How to Treat Seasonal Affective Disorder

Glossy magazines offer to cope with the autumn blues with walks with photo shoots, cats and your favorite movies. If you really have SAD, and not a bad mood for the occasion, all this can only be a pleasant addition to treatment, nothing more. Only a doctor can prescribe treatment after taking your detailed history and determining the nature and severity of the symptoms. In severe cases, a combination of different treatments may be required.

Light therapy or light therapy

In foreign recommendations, this method of treatment is the first-line therapy for seasonal affective disorder, although the data on its effectiveness are still contradictory. Everything is quite simple: the patient is prescribed daily exposure to sunlight, sometimes in a hospital. Typically, this treatment is used for mild to moderate SAD and aims to reduce symptoms.

But there is an important nuance: in Russia, this method of physiotherapy is practically not used for outpatient treatment, and even in private clinics, a light therapy room is a rarity, and the cost of the procedure will unpleasantly surprise you. According to Oksana Sobina, it’s all about profitability: equipping such an office is very expensive.

But there is another option: purchase a lamp that simulates sunlight. This gadget can be placed on your desktop, and even if it is dark and cold outside the window, the illusion of a sunny day will be created for your brain. There are even special alarms that light up the room with simulated sunlight as you wake up. The cost and quality of such lamps depends on the manufacturer, but they are a good investment in your health.


If you have severe seasonal affective disorder, your doctor may recommend antidepressants. In such cases, it is recommended to start taking the drug before the onset of winter before the onset of symptoms and end the treatment in the spring.

For the treatment of SAR, antidepressants from the group of selective serotonin reuptake inhibitors are usually used. They increase serotonin levels, which can help normalize mood.

If you have been asked to take antidepressants, there are several important things to consider:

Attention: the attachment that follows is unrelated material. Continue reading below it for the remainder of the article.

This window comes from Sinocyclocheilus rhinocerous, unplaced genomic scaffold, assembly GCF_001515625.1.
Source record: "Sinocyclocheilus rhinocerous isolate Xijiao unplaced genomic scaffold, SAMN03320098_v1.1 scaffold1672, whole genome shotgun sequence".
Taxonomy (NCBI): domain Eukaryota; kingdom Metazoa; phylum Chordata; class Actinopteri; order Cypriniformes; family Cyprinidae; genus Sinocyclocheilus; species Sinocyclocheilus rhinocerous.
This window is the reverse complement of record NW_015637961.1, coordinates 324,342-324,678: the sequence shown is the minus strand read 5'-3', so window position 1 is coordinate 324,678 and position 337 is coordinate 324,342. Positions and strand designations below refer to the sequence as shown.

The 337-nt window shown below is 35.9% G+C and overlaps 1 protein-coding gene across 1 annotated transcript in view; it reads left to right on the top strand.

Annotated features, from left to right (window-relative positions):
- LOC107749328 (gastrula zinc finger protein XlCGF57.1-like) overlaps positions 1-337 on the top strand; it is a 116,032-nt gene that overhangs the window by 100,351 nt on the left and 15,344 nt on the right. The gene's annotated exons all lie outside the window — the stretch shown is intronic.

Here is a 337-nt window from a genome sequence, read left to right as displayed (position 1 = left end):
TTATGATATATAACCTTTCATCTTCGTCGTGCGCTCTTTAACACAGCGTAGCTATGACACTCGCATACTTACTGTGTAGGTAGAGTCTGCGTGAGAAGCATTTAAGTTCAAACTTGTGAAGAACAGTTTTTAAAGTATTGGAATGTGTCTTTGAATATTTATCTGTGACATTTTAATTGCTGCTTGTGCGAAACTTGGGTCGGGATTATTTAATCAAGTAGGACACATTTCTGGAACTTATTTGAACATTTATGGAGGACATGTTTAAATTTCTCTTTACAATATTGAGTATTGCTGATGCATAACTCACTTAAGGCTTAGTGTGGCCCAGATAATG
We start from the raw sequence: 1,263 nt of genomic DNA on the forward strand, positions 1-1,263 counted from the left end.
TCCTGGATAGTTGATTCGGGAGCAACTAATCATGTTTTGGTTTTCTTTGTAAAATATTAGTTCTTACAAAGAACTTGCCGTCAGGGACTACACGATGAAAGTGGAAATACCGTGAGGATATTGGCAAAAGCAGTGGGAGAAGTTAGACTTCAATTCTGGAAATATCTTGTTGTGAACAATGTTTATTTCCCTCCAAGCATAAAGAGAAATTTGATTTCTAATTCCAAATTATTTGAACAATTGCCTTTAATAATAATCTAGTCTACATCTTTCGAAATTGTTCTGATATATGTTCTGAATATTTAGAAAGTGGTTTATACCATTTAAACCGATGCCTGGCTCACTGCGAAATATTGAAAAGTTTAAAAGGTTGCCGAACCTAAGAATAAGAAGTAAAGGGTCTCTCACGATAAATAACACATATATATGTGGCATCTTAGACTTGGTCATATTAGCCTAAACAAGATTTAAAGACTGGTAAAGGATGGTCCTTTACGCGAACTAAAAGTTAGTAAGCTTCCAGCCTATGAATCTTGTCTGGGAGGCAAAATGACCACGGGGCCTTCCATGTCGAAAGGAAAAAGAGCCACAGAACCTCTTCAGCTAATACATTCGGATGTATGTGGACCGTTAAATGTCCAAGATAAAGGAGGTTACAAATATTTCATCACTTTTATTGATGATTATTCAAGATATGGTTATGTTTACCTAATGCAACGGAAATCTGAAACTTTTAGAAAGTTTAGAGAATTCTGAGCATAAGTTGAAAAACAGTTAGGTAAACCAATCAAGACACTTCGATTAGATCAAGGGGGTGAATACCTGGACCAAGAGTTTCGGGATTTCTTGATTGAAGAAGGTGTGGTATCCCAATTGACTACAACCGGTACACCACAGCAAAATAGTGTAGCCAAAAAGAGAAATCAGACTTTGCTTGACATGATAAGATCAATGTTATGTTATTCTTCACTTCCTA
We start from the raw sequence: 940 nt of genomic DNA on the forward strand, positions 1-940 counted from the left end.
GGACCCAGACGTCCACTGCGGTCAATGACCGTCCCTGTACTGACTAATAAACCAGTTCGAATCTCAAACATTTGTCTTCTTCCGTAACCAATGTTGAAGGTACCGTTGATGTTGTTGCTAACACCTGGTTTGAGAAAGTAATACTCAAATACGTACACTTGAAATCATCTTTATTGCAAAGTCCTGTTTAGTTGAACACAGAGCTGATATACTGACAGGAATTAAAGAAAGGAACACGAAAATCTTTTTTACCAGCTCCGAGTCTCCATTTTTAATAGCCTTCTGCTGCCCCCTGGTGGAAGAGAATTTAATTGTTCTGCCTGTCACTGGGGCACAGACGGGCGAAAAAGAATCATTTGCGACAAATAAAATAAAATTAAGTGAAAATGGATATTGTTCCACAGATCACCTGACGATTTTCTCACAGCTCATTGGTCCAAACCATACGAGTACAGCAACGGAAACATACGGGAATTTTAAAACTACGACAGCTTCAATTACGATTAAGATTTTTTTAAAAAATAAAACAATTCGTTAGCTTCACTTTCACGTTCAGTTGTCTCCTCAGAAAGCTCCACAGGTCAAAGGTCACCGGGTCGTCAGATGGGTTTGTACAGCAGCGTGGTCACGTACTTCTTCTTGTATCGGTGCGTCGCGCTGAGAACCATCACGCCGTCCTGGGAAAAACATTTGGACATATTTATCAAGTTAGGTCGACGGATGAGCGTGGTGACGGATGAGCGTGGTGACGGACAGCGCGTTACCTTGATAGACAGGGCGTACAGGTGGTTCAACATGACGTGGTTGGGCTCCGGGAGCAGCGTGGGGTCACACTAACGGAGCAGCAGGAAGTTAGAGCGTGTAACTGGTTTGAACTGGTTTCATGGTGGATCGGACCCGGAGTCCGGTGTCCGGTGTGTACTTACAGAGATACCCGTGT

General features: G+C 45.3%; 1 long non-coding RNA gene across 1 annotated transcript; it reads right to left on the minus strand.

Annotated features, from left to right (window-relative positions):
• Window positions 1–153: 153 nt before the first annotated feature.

• These medications are cumulative and may take 4-6 weeks for best results.
  • some antidepressants have serious side effects, including interactions with other drugs, and you should definitely inform your doctor about your medical conditions and indications;
  • antidepressants should never be stopped abruptly, otherwise you will have withdrawal syndrome – a very unpleasant and sometimes life-threatening condition. The drug is canceled by a gradual decrease in dosage under the supervision of a physician;
  • these medications are not compatible with alcohol, so mulled wine and other alcohol-containing drinks will have to be temporarily abandoned to improve mood.

Never self-medicate with antidepressants, even if they helped your friend and he has one or two packs left. These drugs are sold by prescription for a reason – only a doctor can pick it up. If you “prescribe” such a medicine yourself, the consequences can be depressing, up to emergency hospitalization

Walking, sports, proper nutrition

All of these components of a healthy lifestyle will not rid you of the “autumn blues”, but will help reduce the symptoms and health damage from lying in front of the TV for many hours.

To raise the tone, experts advise:

get as much natural sunlight as possible, so even a short walk at lunchtime will be beneficial;
if possible, organize your workplace by the window;
devote more time to physical exercise, especially in daylight in the air;
balance your diet, eat more fruits and vegetables.

Article Categories:

Leave a Reply